Cetaceans are remarkable for exhibiting group-specific behavioral traditions or cultures in several behavioral domains (e.g., calls, behavioral tactics), and the question of whether they can be acquired socially, for example through imitative processes, remains open. Here we used a “Do as other does” paradigm to experimentally study the ability of a beluga to imitate familiar intransitive (body-oriented) actions demonstrated by a conspecific. The participant was first trained to copy three familiar behaviors on command (training phase) and then was tested for her ability to generalize the learned “Do as the other does” command to a different set of three familiar behaviors (testing phase). We found that the beluga (1) was capable of learning the copy command signal “Do what-the-other-does”; (2) exhibited high matching accuracy for trained behaviors (mean = 84% of correct performance) after making the first successful copy on command; (3) copied successfully the new set of three familiar generalization behaviors that were untrained to the copy command (range of first copy = 12 to 35 trials); and (4) deployed a high level of matching accuracy (mean = 83%) after making the first copy of an untrained behavior on command. This is the first evidence of contextual imitation of intransitive (body-oriented) movements in the beluga and adds to the reported findings on production imitation of sounds in this species and production imitation of sounds and motor actions in several cetaceans, especially dolphins and killer whales. Collectively these findings highlight the notion that cetaceans have a natural propensity at skillfully and proficiently matching the sounds and body movements demonstrated by conspecifics, a fitness-enhancing propensity in the context of cooperative hunting and anti-predatory defense tactics, and of alliance formation strategies that have been documented in these species’ natural habitats. Future work should determine if the beluga can also imitate novel motor actions.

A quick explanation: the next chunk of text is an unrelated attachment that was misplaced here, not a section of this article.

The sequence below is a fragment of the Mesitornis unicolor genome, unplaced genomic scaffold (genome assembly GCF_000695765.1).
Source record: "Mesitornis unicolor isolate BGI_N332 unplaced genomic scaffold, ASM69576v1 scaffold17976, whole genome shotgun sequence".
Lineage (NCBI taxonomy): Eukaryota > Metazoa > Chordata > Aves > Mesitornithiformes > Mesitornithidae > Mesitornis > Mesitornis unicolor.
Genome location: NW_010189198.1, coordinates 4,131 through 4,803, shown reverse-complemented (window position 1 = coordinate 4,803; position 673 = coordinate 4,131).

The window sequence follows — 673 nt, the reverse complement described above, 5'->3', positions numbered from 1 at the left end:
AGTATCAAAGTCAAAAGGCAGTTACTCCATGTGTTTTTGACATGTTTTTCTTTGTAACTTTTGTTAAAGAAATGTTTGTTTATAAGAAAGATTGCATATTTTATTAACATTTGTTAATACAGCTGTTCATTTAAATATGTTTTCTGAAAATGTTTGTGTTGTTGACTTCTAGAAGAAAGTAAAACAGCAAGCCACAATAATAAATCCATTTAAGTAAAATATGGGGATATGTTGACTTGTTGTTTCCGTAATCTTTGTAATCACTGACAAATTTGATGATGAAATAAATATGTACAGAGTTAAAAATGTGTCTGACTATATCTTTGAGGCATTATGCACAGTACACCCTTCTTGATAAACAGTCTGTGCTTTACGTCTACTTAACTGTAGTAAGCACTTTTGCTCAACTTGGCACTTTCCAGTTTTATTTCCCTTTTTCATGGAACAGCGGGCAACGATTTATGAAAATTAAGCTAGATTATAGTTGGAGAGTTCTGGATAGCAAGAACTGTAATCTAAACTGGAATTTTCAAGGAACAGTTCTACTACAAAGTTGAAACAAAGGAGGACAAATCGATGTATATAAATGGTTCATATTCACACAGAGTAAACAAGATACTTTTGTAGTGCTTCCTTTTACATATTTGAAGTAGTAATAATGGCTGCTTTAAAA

Cetaceans are long-lived, large-brained, cognitively advanced, and highly sociable, and flexibly cooperative animals [13] that live in ecological scenarios where the problems of survival (as predators and preys) and reproduction are better solved socially [4,5]. One of the characteristic features that make cetaceans all the more remarkable is their group-specific behavioral signatures [47] including vocal repertoires and hunting and foraging tactics that do not seem to be either ecologically or genetically inherited.